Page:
Vintages Personal Tales of a Vintage Collector II - Fulfilling my Teenage Cravings

Personal Tales of a Vintage Collector II - Fulfilling my Teenage Cravings

03/03/16 04:26:36 (24 comments)

by: Miguel Matos

It's been a while since the last time I told you some stories about my vintage collecting and the drive one has to have to porsue this obsession. If you didn't read my first chapter, you can check it HERE.

Pac-Man was one of my obsessions. I was a computer/arcade game freak in the 80's.

In this article I want to welcome you to my time capsule back to the late 80's and 90's. Growing up I always loved perfume. In my family there was only one other person that shared this passion and I think I got my tastes for vintage perfume from her - my aunt Helena. She has had Alzheimers for almost 10 years now but she sure left a mark on me then. She used to wear Calandre and Rive Gauche and L'Insolent on special occasions. I think one of her everyday scents was Avon Tasha. So aldehydes are a thing that makes me go back into my childhood.

1988 Guilty Pleasure: I was a Roxette fan!

When I was a teenager, I didn't have much money. I came from a very modest family background. I was actually the first person in my family to have a college degree and I know my mother used to be extremely poor when she was young. So, I never had much money to invest in perfume until I had my first job at 19 years old. Until then I had to wear things like Old Spice (nothing wrong with that), Don Algodon, Crossmen and Insignia. But my nose craved for things that were out of my reach. When I finally got my first paychecks I started to buy better perfumes. My first expensive perfume was Aramis Tuscany (bought in Spain in a school trip), followed by Aramis New West, Kenzo pour Homme and Pierre Cardin Bleu Marine.

1990: everyone watched Beverly Hills 90210

Recently I started hunting for those fragrances I so wanted to have as a teenager. Having them is now like a trophy to me. They remind me of the 90's and the bittersweet years of the world before Internet and smartphones (I was a depressed teen but always had a smile on my face). They are also objects and smells that tell me: “work hard and someday you will get there”. So I decided to share some of these perfumes, along with others that were later cravings but have only now made their way into my collection.

1992: my favourite TV series was Twin Peaks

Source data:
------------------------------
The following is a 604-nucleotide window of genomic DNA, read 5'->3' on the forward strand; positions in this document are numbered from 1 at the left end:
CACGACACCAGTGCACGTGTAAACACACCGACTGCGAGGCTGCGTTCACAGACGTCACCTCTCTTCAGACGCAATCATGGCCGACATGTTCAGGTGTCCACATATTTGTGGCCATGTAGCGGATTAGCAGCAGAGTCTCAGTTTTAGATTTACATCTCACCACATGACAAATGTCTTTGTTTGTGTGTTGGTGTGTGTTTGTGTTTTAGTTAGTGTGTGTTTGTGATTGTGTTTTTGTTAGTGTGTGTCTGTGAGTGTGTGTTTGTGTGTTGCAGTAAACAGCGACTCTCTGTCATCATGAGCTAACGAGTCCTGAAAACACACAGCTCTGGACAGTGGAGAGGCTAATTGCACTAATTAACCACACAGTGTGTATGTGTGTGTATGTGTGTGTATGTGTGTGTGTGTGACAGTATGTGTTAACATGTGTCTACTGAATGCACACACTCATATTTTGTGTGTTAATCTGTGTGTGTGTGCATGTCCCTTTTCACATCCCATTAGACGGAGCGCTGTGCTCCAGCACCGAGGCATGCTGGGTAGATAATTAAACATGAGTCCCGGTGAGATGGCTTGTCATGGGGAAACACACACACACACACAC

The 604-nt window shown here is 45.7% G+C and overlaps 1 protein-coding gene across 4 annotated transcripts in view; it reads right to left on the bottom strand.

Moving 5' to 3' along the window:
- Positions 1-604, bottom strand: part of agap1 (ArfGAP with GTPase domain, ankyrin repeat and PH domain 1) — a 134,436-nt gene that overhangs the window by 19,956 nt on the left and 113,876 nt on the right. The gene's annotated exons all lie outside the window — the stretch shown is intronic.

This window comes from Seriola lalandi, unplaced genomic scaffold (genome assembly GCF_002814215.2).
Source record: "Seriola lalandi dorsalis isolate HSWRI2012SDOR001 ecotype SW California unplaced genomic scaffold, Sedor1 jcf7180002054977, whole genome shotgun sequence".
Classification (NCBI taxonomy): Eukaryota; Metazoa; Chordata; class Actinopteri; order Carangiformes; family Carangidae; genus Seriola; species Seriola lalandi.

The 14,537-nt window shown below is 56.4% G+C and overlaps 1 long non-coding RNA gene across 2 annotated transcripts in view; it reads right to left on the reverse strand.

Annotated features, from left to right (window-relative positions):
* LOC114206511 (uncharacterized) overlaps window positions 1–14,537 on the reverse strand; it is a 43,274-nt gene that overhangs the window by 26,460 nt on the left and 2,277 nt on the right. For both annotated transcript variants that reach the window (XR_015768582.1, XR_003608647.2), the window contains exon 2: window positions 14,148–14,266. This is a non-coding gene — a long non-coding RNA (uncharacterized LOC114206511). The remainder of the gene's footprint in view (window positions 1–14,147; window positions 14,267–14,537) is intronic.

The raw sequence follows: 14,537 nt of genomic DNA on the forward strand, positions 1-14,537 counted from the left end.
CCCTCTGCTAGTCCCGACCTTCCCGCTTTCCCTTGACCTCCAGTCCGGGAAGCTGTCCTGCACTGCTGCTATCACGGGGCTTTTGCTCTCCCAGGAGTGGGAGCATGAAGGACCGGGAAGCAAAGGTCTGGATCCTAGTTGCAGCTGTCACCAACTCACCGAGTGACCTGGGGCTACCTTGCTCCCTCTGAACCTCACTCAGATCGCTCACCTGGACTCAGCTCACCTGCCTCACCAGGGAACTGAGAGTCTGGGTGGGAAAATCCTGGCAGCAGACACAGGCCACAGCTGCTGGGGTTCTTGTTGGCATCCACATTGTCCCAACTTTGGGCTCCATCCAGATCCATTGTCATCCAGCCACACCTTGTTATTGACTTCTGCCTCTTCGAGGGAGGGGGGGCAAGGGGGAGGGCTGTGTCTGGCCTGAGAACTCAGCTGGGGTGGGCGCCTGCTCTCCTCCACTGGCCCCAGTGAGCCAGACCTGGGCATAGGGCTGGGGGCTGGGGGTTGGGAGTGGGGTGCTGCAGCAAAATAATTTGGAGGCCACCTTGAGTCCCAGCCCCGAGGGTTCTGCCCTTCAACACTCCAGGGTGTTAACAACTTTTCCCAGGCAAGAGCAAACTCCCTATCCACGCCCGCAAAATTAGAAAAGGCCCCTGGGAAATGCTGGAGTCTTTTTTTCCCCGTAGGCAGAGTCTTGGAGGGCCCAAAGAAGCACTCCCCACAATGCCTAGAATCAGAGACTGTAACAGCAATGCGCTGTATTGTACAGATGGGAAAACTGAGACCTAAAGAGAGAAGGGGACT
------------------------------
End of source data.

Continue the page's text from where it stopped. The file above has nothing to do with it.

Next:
Yves Saint Laurent Rive Gauche (1970)

Rive Gauche was one of my founding aromas in terms of my taste for perfume. Even though I never wear it, it represents an example of the first high end perfume I had smelled in the beginning of the 1980's. My favourite aunt used to wear this and I wanted to have it to remind me of how she used to be. They are also like going back to my first scent awakenings.

I got a bottle of vintage Calandre a couple years ago, but it turned and I had to throw it out weeks ago. Interesting fact is that days later, after I had quit looking for it, I found an almost full bottle of vintage Rive Gauche for only 5 euros at the local flea market. It smells fresh and it is indeed a cerebral perfume, one of these intellectual scent combinations that deserves applause. Even though the modern reformulation isn't that good, it is still interesting. Vintage bottles are the ones that have the name Rive Gauche in bigger font and Yves Saint Laurent in smaller one. This bottle is made of glass, not metal like the modern ones. To me Rive Gauche has a motherly smell (because of family associations) but it surely has an edgy twist: Metallic rose and industrial aldehydes. It was modern then and cool now.

Dior Poison (1985)

This is another big icon for me. It stands for everything I love in a perfume: loudness, sensuality, strength, innovation, uniqueness, deepness... I could go on for days praising Poison. This bottle I got in the same flea market a couple years ago. It's a full 50ml pressurized spray bottle. It's beautiful and it cost only 10 euros. Poison is crucial in my teen years. I was only 8 when it was lauched and I remember that it was like witchcraft. Wherever I went, if some woman passed me by wearing Poison I would follow her, like I was hypnotized. I couldn't resist it. I wanted to eat it, I felt absolutely overwhelmed by it. I remember being fascinated by the sight of the adverts. The bottle and the marketing imagery kept me hooked. I had a darkness inside even at that time and I could identify perfectly with Poison. I would never dare to wear it if I had it, but I wanted to. I had absolutely no financial possibility of having it, so I would sniff the air and follow its trail. In school I had an English teacher who wore Poison. For months I sat at the front row just to experience this bewitching fragrance, feeling hazy, almost high. Then one day this treacher started to wear Tresor and my heart was crushed. Anyway, I always wanted to have it.

After I got the vintage eau de toilette (much stronger and sweeter than the modern reformulation which is a bit softer and smoky, and actually nice, too), I also bought a bottle of Esprit de Parfum, for 5 euros online. This is the most intoxicating thing ever. Delicious. You almost don't have to apply it on the skin. Just open the bottle and you are scented. Anyway I wear Poison sometimes, especially for a night out clubbing when I like to be smelled everywhere. The young boys and girls don't even know what that is and they go crazy over it. Once I took 4 sprays of Poison eau de toilette on the neck (which is too much for the common mortal) but decided that I could survive an extra layer, so I dabbed some extrait behind my ears. Needless to say I was a walking scent bomb and I loved it.

Kenzo Ça Sent Beau (1989)

This one I don't have a big story to tell you about. I only recall seeing this bottle in a friend's house and thinking that it was so beautiful. I remember smelling it and falling in love. 25 years have passed and I got it from a swap with a member from Fragrantica.